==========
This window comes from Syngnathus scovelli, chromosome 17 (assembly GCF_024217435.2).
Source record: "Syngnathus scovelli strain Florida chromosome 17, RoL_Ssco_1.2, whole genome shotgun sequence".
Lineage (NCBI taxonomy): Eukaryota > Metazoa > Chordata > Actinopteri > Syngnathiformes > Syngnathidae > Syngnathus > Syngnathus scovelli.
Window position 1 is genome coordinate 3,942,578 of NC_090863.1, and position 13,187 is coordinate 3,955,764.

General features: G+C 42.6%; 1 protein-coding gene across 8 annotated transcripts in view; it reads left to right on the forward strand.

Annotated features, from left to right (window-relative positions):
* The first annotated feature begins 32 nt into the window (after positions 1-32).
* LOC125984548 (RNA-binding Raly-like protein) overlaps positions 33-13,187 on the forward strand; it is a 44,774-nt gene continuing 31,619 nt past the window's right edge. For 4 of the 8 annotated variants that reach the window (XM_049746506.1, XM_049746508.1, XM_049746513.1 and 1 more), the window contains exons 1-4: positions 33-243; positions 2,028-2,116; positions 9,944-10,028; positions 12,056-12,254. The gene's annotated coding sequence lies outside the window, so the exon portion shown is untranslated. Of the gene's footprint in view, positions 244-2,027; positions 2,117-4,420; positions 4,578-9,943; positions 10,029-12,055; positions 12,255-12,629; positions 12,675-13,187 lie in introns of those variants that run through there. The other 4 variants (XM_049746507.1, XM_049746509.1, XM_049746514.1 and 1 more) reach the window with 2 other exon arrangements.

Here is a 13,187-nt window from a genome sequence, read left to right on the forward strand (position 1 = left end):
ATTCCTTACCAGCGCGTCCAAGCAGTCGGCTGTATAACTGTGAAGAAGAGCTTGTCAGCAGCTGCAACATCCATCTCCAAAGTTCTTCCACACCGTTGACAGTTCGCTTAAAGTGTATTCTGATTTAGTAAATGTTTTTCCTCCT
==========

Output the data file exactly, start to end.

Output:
This window comes from Syngnathus scovelli, chromosome 17 (assembly GCF_024217435.2).
Source record: "Syngnathus scovelli strain Florida chromosome 17, RoL_Ssco_1.2, whole genome shotgun sequence".
Lineage (NCBI taxonomy): Eukaryota > Metazoa > Chordata > Actinopteri > Syngnathiformes > Syngnathidae > Syngnathus > Syngnathus scovelli.
Window position 1 is genome coordinate 3,942,578 of NC_090863.1, and position 13,187 is coordinate 3,955,764.

General features: G+C 42.6%; 1 protein-coding gene across 8 annotated transcripts in view; it reads left to right on the forward strand.

Annotated features, from left to right (window-relative positions):
* The first annotated feature begins 32 nt into the window (after positions 1-32).
* LOC125984548 (RNA-binding Raly-like protein) overlaps positions 33-13,187 on the forward strand; it is a 44,774-nt gene continuing 31,619 nt past the window's right edge. For 4 of the 8 annotated variants that reach the window (XM_049746506.1, XM_049746508.1, XM_049746513.1 and 1 more), the window contains exons 1-4: positions 33-243; positions 2,028-2,116; positions 9,944-10,028; positions 12,056-12,254. The gene's annotated coding sequence lies outside the window, so the exon portion shown is untranslated. Of the gene's footprint in view, positions 244-2,027; positions 2,117-4,420; positions 4,578-9,943; positions 10,029-12,055; positions 12,255-12,629; positions 12,675-13,187 lie in introns of those variants that run through there. The other 4 variants (XM_049746507.1, XM_049746509.1, XM_049746514.1 and 1 more) reach the window with 2 other exon arrangements.

Here is a 13,187-nt window from a genome sequence, read left to right on the forward strand (position 1 = left end):
ATTCCTTACCAGCGCGTCCAAGCAGTCGGCTGTATAACTGTGAAGAAGAGCTTGTCAGCAGCTGCAACATCCATCTCCAAAGTTCTTCCACACCGTTGACAGTTCGCTTAAAGTGTATTCTGATTTAGTAAATGTTTTTCCTCCT